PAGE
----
Sox Talk with Will Middlebrooks is a recurring content series on Middlebrooks, a former Red Sox player and current NESN analyst, gives his insight and opinion on pertinent Red Sox storylines throughout the season. You can read the latest stories from the series here.

There are many factors that can be pointed to as the reason for the Boston Red Sox amassing a somewhat surprising 42-36 record at basically the midway point in the regular season.

Strong starting pitching carried the team early on. Jarren Duran exploded into an All-Star candidate. Contributions are coming from up and down the lineup, too.

But Will Middlebrooks always comes back to the manager.

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Middlebrooks sees Alex Cora doing an exemplary job this season at the helm of the Red Sox, who are light years away from the level of talent they had in 2018 when they won the World Series under Cora. But Cora is getting the best out of the current group he’s been handed and his fingerprints are all over Boston’s success.

“All bias aside, I think he’s the best manager in baseball,” Middlebrooks told “Obviously, we’ve seen what he can do with a healthy, talented group and now he’s got a group that has been crushed by injuries. I love Rob Refsnyder but he’s not a four-hole hitter. But how many times have we’ve seen him hitting four-hole? But he’s having a good year so he plays and he fits the mold.”

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Cora sets himself apart from other skippers around the league with his ability to connect with players. The 48-year-old Puerto Rico native can put himself in his player’s cleats, especially since he played 14 seasons in the big leagues as a scrappy infielder.

The connection Cora creates helps to get his message across and the Red Sox certainly are running with it as of late. Boston has won four straight series, including taking two out of three games from both the Philadelphia Phillies and New York Yankees. The Red Sox beat the Cincinnati Reds on Sunday to put them in the third and final wild-card spot in the American League.

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If the Red Sox can secure a playoff spot, Cora just might win AL Manager of the Year honors for the first time in his career.

“I think he’s able to get guys to the next level mentally. It’s like a belief and a confidence and he’s a good communicator,” Middlebrooks said. “He’s good at teaching. Some managers aren’t good at teaching. They’re good at making good lineups and being a big voice. If you watch him, it’s like he’s one of the guys when he’s with them. I think it’s a product of this era, too. When I played, managers wanted there to be a fear of them a little bit. That was the old school way of like, ‘I’m the manager. I run this thing.’ And Cora’s like one of the guys.”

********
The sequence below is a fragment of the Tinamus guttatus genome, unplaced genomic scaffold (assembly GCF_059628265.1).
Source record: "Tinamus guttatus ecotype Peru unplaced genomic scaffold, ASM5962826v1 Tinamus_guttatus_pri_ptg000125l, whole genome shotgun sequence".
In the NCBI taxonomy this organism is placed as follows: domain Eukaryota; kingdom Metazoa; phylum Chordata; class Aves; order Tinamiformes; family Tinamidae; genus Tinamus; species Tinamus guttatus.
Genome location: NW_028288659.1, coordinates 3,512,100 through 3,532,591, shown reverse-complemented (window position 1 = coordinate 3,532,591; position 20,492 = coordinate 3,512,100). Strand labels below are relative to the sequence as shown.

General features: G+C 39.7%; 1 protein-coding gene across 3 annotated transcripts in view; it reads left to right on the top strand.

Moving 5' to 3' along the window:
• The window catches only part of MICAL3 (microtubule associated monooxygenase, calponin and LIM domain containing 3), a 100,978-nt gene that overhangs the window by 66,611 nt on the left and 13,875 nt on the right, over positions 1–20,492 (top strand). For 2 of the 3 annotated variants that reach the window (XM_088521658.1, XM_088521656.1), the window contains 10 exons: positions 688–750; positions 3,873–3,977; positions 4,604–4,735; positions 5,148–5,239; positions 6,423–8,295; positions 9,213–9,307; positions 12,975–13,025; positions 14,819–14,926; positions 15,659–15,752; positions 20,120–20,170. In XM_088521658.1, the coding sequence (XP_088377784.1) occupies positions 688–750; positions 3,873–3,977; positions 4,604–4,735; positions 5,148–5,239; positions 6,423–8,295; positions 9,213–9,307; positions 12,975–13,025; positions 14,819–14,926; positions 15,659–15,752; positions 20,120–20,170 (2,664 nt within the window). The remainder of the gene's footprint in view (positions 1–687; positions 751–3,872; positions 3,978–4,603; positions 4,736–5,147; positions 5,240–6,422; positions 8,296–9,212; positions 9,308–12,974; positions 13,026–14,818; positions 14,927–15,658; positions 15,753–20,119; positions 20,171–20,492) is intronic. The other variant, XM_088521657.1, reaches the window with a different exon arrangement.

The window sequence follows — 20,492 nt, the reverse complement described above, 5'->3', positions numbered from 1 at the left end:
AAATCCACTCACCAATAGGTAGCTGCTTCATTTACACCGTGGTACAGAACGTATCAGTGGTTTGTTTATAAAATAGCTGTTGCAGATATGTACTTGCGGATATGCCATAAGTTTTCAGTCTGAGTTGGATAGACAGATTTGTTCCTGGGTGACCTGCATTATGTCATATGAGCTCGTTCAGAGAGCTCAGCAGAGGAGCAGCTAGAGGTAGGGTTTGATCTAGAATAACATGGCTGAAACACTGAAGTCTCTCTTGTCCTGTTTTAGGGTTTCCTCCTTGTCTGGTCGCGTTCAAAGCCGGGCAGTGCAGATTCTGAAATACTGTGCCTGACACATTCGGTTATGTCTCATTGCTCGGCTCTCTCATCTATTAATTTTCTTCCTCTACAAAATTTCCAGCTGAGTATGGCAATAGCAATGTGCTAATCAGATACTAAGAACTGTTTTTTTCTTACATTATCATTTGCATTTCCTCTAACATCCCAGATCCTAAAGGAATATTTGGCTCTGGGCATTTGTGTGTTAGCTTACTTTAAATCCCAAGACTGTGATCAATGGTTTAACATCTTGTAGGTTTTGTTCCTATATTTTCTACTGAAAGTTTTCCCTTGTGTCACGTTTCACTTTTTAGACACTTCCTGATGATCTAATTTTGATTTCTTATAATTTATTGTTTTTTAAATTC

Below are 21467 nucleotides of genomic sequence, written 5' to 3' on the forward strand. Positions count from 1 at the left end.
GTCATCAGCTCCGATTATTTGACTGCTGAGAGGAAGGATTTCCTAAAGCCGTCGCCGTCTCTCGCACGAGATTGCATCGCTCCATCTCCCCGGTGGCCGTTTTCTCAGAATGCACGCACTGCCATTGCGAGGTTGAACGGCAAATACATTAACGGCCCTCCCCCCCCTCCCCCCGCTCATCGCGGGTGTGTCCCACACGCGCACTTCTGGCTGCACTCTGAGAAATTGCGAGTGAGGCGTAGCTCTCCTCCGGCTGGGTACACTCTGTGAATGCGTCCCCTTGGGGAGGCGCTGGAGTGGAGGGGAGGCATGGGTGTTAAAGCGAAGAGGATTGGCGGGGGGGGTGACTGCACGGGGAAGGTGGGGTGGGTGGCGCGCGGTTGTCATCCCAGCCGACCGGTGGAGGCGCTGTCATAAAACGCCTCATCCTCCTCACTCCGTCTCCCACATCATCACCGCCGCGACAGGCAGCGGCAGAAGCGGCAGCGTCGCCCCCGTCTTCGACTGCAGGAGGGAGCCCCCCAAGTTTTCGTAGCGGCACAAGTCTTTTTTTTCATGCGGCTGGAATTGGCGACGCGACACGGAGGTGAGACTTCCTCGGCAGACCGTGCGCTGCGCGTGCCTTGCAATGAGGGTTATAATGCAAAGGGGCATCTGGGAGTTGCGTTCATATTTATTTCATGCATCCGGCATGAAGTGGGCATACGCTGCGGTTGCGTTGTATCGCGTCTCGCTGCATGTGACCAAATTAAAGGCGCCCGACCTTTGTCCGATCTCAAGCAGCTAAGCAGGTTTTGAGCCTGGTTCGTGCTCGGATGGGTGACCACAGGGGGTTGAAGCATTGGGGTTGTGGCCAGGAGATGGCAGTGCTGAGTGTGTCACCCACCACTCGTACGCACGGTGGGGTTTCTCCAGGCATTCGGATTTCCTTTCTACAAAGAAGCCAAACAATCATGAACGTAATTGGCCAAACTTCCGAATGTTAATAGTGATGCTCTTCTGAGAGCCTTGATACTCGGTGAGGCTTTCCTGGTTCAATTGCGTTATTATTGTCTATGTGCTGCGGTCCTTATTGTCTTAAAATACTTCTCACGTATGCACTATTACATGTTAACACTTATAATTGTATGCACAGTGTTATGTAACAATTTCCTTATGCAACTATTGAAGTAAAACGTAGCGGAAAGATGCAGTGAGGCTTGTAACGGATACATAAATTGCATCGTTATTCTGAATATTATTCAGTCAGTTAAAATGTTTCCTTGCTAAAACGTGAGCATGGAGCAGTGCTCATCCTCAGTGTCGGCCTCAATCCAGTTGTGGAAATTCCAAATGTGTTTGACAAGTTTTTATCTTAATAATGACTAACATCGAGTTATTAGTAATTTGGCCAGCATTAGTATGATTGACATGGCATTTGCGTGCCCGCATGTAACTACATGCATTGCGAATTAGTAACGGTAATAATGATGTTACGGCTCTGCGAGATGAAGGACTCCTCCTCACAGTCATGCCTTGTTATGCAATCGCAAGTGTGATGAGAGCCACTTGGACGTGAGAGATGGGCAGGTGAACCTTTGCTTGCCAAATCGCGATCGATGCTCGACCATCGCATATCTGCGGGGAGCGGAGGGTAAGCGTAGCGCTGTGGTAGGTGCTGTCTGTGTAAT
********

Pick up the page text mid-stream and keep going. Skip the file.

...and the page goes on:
Making Cora’s job even more challenging this season is presiding over a young group and nurturing them through the mistakes that have been made given their inexperience.

But Cora navigated that, too, and the Red Sox youngsters are thriving under his watch. Cora’s patience with Duran paid off. He pushed the right buttons when it came to Ceddanne Rafaela and Wilyer Abreu, both of whom are playing in their first full seasons in the majors and are making an impact.

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Coaching up those younger players isn’t always easy, but Cora showed he could do it, and do it well, too. He might be tasked with it more if he hangs around Boston after this season.

“You’re going to get more out of players when they’re comfortable,” Middlebrooks said. “It used to be young guys they wanted you to be uncomfortable, you had to earn the right to be comfortable, which is dumb. It’s dumb. It makes no sense. My first couple of years I was so uncomfortable all the time. That’s just how they treated young players and it’s stupid.

“I think Cora runs a clubhouse that takes care of young guys. They want you to be comfortable, they want you to be yourself and I think that enables players to really tap into a higher ability.”

Cora certainly won’t take any credit for what the Red Sox have put together this season. That’s not in his nature at all.

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But in a lot of ways, everything begins and ends with the man on the top step of the dugout.

Featured image via Dan Hamilton/USA TODAY Sports Images